Catherine Douglas

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A depiction of female courage: 'Kate Barlass' in a children's history book from 1906

Catherine Douglas, later Barlass, was a 15th-century Scottish noblewoman who tried to prevent the assassination of King James I of Scotland on 20 February 1437. She was a lady-in-waiting to the Queen of Scots, Joan Beaufort.

She was a member of the powerful Clan Douglas, the daughter of Sir William Douglas of Lochleven and Lady Marjory Lindsay. Her mother was a daughter of David Lindsay, 1st Earl of Crawford and his wife, Elizabeth Stewart, daughter of Robert II, making her granddaughter of King Robert II.[1]

Legend has it that during the King's stay at a Dominican chapter house in Perth, a group of men led by Sir Robert Graham came to the door searching for the King in order to kill him. The King's Chamberlain, Robert Stewart, Master of Atholl, had removed the bolt from the door of the room in which James and his queen were staying.[2]

James fled into a sewer tunnel as the queen and her ladies quickly replaced the floorboards to hide his location.[3] Catherine sprang to the door and placed her arm through the staples to bar the assassins' entrance.[4] However, they forced the door open anyway, breaking Catherine's arm, and discovered and killed the King. From that point on, according to the story, Catherine took the surname of "Barlass".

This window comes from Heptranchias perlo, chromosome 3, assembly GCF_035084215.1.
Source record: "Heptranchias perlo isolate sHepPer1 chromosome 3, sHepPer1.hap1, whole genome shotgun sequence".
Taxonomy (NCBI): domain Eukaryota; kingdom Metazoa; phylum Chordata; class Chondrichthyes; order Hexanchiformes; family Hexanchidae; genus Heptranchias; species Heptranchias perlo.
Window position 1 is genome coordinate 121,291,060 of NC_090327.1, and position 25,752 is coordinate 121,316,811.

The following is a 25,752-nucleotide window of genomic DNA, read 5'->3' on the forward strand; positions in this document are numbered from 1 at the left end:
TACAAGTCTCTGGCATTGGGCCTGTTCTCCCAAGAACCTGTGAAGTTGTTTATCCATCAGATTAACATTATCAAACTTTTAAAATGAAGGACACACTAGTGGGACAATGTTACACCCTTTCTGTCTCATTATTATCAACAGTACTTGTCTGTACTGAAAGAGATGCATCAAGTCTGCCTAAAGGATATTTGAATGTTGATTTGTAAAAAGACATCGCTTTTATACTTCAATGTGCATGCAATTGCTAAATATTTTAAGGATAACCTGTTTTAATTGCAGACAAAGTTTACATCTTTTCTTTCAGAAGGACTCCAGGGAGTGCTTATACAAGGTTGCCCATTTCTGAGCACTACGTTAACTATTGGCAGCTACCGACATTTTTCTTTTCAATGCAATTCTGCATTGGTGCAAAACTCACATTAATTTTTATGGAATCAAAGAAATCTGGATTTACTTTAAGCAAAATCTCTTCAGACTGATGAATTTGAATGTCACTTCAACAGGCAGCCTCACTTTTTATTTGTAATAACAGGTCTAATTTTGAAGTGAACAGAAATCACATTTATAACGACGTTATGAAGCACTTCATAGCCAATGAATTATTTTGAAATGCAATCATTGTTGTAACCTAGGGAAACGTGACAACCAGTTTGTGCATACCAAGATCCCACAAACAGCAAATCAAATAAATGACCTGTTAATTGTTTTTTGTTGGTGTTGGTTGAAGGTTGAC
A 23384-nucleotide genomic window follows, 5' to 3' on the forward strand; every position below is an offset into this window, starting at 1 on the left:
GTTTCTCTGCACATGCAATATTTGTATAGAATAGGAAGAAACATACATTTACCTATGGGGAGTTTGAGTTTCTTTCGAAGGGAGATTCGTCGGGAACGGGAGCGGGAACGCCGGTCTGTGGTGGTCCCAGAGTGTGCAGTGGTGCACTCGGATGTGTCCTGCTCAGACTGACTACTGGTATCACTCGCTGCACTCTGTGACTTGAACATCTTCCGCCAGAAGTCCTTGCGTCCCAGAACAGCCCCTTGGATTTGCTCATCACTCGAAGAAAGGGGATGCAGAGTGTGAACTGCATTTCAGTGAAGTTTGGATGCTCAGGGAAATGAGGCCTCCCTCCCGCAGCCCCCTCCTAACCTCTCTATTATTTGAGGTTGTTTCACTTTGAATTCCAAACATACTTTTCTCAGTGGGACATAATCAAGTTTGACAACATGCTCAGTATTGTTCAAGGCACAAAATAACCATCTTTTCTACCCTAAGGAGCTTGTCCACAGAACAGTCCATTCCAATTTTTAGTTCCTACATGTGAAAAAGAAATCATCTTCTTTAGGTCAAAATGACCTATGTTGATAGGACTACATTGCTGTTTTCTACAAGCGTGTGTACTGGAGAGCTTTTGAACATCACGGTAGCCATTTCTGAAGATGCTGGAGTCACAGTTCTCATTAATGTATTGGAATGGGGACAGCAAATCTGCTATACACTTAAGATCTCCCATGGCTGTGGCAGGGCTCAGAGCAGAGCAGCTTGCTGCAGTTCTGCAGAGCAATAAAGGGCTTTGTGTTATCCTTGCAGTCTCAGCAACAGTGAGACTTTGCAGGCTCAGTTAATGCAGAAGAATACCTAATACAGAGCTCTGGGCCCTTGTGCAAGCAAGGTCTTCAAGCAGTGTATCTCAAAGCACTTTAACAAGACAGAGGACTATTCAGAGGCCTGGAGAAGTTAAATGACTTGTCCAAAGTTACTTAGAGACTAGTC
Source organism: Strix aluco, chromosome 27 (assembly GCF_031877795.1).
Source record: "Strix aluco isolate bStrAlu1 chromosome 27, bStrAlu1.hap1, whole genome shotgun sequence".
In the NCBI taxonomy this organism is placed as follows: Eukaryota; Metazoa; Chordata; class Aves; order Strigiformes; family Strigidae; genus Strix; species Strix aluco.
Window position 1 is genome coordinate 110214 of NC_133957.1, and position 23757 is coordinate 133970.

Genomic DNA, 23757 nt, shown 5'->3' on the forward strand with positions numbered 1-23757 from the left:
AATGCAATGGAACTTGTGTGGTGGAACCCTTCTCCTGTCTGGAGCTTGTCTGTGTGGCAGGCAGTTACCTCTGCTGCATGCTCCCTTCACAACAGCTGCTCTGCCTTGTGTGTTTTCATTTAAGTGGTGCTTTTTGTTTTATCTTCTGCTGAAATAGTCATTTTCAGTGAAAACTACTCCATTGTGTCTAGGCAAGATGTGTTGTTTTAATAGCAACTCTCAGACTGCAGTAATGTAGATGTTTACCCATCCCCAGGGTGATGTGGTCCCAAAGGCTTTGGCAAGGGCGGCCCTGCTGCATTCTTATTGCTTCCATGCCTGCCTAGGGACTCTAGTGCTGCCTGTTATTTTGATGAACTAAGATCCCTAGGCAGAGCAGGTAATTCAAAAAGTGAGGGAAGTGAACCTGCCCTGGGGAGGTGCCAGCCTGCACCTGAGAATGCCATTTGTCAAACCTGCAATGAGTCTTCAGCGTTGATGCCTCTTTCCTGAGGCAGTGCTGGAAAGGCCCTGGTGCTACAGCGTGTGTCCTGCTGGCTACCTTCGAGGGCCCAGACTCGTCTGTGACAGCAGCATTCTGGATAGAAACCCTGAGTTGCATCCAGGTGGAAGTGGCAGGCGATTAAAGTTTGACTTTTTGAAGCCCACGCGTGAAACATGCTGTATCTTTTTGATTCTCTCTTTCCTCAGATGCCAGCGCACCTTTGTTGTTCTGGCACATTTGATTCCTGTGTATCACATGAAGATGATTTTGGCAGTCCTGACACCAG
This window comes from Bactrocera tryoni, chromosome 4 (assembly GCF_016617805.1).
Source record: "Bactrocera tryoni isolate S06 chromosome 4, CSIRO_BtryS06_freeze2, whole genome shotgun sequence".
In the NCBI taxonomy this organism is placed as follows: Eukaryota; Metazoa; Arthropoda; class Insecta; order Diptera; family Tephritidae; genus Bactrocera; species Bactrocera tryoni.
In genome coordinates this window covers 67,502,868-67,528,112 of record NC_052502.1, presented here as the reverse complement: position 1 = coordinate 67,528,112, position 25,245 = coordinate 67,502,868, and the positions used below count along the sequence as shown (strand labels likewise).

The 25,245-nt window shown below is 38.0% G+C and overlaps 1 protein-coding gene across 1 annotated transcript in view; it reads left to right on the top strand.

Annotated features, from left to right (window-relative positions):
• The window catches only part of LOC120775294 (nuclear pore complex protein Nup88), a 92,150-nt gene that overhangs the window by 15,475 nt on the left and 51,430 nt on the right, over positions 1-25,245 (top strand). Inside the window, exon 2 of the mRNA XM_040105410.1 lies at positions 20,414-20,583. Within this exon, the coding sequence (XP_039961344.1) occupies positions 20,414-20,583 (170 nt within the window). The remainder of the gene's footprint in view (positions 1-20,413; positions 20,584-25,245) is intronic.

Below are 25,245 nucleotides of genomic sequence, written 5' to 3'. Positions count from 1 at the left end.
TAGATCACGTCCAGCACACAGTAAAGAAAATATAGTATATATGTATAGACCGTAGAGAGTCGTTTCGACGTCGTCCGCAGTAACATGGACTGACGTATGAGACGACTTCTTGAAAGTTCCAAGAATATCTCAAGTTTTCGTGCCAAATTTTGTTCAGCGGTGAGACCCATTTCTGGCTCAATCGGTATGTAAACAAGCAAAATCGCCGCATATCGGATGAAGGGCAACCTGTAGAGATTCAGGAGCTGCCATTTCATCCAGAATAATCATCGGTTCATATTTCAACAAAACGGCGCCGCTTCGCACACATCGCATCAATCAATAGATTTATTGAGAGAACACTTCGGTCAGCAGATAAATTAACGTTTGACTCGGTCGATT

The idiomatic phrase "Katie, bar the door!" (a warning of the approaching trouble) may have its origins in the story of Catherine Douglas.[5] Dante Gabriel Rossetti recounted the story of Catherine Douglas in verse in 1881, under the title "The King's Tragedy". This poem contains the line "Catherine, keep the door!"


  1. ^ Balfour Paul, James (1904). The Scots peerage; founded on Wood's edition of Sir Robert Douglas's peerage of Scotland; containing an historical and genealogical account of the nobility of that kingdom. Edinburgh : D. Douglas. p. 16. Retrieved 17 February 2024.
  2. ^ Campbell, Alastair (2010). A history of Clan Campbell. Edinburgh University Press. p. 121. ISBN 9781902930176. Retrieved 24 November 2010.
  3. ^ Marshall, p. 52.
  4. ^ John Stewart Of Ardvorlich: The Grahams, W. & A. K. Johnston & G. W. Bacon, Ltd (1958), Page 9.
  5. ^ Wilkinson, Dick (2013). Concise Thesaurus of Traditional English Metaphors. Hoboken: Taylor and Francis. p. 184. ISBN 9781134085309